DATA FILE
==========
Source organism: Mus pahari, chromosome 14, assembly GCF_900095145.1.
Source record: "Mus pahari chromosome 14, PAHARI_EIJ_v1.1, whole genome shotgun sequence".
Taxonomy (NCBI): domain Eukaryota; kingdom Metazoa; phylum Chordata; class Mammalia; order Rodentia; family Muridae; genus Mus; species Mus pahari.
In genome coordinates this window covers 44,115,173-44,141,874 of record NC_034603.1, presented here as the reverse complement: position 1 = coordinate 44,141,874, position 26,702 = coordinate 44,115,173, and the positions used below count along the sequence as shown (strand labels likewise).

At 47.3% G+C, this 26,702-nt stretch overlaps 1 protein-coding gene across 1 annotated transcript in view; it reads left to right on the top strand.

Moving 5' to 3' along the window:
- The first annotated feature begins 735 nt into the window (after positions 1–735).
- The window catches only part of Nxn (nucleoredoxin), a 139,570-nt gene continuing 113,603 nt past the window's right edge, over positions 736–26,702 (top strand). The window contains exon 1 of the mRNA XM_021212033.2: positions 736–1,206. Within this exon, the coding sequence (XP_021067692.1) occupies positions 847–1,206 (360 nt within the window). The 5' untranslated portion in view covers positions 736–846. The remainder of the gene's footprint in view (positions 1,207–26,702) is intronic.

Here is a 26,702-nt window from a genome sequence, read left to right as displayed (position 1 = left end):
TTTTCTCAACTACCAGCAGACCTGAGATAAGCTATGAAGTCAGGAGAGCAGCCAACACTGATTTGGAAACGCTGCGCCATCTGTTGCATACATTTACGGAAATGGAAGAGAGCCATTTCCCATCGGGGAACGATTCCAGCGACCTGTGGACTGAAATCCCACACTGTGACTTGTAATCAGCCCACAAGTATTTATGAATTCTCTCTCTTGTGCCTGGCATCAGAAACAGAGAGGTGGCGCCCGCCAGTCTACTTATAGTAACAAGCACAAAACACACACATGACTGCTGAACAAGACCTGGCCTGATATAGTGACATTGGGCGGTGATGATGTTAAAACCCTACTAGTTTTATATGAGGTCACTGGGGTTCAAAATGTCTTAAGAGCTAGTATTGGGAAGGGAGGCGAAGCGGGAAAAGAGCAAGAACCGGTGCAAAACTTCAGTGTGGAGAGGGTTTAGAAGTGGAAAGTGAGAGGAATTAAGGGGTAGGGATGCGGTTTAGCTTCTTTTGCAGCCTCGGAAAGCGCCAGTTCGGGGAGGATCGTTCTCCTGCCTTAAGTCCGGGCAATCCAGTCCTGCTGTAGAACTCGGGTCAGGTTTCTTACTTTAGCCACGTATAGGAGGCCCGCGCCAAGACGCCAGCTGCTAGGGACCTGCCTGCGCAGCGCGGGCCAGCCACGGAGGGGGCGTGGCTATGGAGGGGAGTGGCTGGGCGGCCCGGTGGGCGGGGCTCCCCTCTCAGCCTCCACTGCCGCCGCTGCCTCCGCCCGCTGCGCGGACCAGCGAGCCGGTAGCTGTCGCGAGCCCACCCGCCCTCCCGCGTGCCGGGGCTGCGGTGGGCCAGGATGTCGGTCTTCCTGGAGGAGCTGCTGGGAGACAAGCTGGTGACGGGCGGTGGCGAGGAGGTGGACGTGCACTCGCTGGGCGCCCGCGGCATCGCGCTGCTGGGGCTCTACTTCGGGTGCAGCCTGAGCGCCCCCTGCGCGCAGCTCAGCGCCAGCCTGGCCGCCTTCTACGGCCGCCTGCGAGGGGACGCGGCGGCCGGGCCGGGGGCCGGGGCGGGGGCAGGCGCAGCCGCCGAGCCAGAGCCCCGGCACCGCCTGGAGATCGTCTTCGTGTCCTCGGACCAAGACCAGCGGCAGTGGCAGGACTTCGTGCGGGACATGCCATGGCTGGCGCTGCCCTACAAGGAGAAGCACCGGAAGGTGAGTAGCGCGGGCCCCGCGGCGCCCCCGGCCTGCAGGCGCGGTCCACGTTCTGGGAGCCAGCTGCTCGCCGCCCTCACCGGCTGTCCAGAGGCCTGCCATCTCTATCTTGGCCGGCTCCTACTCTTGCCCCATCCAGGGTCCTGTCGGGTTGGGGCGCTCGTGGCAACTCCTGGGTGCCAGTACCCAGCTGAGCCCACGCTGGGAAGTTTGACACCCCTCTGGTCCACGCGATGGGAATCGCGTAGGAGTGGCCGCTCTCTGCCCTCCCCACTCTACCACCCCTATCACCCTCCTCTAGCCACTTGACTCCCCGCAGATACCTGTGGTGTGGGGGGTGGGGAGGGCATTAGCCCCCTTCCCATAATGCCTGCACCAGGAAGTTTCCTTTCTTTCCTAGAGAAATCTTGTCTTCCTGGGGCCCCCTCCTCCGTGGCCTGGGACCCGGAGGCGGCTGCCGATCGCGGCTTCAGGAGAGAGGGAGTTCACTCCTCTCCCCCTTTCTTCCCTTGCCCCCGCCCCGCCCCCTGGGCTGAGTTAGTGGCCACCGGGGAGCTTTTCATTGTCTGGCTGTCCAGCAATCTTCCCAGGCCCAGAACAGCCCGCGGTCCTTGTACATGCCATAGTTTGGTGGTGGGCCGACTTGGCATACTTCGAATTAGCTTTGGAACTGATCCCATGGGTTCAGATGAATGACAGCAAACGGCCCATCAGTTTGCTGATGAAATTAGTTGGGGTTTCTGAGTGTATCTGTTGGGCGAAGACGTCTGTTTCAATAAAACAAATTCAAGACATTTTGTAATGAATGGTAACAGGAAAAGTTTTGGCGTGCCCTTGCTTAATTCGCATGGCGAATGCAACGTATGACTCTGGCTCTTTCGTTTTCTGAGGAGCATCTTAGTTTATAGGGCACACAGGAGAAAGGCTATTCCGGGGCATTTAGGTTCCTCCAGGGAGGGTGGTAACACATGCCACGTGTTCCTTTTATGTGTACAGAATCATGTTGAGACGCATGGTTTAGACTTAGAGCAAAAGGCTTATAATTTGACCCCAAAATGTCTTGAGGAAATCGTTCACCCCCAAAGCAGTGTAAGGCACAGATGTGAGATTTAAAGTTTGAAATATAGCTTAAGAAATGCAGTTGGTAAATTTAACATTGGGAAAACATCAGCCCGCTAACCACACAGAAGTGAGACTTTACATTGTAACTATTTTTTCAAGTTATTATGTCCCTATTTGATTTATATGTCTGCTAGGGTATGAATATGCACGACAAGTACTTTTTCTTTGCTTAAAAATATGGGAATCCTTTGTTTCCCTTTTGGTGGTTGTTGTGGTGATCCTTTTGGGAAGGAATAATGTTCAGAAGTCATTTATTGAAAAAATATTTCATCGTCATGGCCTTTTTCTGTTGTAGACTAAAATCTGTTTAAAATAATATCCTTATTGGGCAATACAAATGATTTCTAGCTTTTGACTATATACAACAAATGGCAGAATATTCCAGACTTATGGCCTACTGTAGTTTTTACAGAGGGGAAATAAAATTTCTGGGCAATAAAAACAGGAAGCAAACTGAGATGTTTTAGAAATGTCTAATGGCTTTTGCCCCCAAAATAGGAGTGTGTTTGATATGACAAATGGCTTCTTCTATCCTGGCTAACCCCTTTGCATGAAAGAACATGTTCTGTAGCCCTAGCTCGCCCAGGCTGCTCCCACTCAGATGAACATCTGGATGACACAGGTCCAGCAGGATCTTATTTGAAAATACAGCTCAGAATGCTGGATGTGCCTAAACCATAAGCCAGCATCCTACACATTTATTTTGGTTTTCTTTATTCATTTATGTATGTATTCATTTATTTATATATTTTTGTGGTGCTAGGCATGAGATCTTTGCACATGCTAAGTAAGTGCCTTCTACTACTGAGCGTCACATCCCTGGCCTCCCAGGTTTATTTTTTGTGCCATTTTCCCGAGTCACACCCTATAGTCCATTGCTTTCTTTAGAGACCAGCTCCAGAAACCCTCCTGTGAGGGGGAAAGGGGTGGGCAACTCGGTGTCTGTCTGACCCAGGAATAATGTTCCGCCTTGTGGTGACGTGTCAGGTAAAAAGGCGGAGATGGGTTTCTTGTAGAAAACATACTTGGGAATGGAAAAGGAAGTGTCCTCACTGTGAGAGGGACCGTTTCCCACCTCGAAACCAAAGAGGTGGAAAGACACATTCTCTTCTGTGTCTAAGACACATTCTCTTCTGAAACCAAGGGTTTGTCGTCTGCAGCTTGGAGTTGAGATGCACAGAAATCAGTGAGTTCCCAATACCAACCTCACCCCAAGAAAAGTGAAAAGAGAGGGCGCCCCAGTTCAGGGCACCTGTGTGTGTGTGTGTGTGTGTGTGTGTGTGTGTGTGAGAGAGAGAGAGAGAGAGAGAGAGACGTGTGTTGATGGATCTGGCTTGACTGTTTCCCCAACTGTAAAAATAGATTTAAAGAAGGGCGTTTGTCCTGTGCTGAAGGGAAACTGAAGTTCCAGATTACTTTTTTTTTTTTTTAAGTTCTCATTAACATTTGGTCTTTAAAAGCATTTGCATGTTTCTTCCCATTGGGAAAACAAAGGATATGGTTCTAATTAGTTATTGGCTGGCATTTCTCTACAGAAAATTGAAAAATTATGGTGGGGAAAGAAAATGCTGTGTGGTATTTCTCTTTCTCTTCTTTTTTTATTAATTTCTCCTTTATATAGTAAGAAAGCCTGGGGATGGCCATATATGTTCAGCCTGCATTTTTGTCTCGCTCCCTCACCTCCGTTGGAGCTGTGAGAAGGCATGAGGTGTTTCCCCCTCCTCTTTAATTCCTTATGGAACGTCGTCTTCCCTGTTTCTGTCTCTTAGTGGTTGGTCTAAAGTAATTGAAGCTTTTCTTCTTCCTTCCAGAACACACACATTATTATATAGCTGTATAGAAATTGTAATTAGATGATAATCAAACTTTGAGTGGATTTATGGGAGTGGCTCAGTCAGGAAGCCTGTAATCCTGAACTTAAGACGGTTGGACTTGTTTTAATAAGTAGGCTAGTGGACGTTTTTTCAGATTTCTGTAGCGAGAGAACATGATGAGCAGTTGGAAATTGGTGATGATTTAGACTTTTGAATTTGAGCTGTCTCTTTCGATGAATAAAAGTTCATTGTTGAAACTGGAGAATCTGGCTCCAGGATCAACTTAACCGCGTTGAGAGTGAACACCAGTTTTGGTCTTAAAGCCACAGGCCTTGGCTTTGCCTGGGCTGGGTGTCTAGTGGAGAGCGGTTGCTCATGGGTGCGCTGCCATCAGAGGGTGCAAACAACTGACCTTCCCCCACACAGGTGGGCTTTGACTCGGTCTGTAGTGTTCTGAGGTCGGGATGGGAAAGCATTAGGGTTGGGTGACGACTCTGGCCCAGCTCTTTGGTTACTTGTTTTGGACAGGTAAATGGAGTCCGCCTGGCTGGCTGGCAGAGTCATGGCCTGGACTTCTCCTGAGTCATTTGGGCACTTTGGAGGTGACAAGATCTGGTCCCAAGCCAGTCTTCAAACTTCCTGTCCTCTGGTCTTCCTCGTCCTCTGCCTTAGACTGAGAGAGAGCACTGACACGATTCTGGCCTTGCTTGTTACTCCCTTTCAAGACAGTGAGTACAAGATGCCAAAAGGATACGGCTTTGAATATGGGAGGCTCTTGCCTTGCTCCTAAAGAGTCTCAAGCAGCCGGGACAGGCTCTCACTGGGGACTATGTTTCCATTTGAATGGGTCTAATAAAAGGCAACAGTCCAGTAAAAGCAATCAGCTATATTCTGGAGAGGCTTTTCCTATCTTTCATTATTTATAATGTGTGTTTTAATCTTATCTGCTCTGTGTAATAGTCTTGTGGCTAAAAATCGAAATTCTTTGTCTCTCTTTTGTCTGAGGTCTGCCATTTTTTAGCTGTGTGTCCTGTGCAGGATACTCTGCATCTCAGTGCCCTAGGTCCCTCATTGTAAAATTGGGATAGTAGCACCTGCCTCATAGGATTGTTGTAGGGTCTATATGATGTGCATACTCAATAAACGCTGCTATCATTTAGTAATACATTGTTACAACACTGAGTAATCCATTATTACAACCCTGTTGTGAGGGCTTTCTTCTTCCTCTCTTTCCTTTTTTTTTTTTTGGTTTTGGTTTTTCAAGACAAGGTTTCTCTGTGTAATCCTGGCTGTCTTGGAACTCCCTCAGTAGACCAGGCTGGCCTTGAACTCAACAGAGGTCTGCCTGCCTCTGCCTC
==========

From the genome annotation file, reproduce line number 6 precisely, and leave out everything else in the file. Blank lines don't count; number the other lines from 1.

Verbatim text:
Moving 5' to 3' along the window: